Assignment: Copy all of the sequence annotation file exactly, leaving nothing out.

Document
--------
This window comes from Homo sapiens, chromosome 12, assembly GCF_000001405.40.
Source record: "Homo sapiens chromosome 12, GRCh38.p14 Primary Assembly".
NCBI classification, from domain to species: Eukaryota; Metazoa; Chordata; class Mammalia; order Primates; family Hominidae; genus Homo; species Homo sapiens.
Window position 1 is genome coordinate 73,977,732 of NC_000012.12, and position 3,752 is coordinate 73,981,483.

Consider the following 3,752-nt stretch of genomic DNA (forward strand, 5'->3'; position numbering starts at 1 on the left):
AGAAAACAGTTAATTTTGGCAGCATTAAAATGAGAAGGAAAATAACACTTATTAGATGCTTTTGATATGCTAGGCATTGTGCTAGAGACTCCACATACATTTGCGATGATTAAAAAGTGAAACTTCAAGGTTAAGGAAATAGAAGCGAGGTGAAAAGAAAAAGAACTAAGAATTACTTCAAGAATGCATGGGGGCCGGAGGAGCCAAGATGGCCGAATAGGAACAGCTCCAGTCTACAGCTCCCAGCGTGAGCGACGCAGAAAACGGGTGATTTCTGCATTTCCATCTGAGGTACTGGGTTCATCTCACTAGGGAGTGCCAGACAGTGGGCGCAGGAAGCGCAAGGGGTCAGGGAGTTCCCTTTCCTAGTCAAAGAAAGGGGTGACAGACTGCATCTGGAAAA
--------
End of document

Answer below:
This window comes from Homo sapiens, chromosome 12, assembly GCF_000001405.40.
Source record: "Homo sapiens chromosome 12, GRCh38.p14 Primary Assembly".
NCBI classification, from domain to species: Eukaryota; Metazoa; Chordata; class Mammalia; order Primates; family Hominidae; genus Homo; species Homo sapiens.
Window position 1 is genome coordinate 73,977,732 of NC_000012.12, and position 3,752 is coordinate 73,981,483.

Consider the following 3,752-nt stretch of genomic DNA (forward strand, 5'->3'; position numbering starts at 1 on the left):
AGAAAACAGTTAATTTTGGCAGCATTAAAATGAGAAGGAAAATAACACTTATTAGATGCTTTTGATATGCTAGGCATTGTGCTAGAGACTCCACATACATTTGCGATGATTAAAAAGTGAAACTTCAAGGTTAAGGAAATAGAAGCGAGGTGAAAAGAAAAAGAACTAAGAATTACTTCAAGAATGCATGGGGGCCGGAGGAGCCAAGATGGCCGAATAGGAACAGCTCCAGTCTACAGCTCCCAGCGTGAGCGACGCAGAAAACGGGTGATTTCTGCATTTCCATCTGAGGTACTGGGTTCATCTCACTAGGGAGTGCCAGACAGTGGGCGCAGGAAGCGCAAGGGGTCAGGGAGTTCCCTTTCCTAGTCAAAGAAAGGGGTGACAGACTGCATCTGGAAAA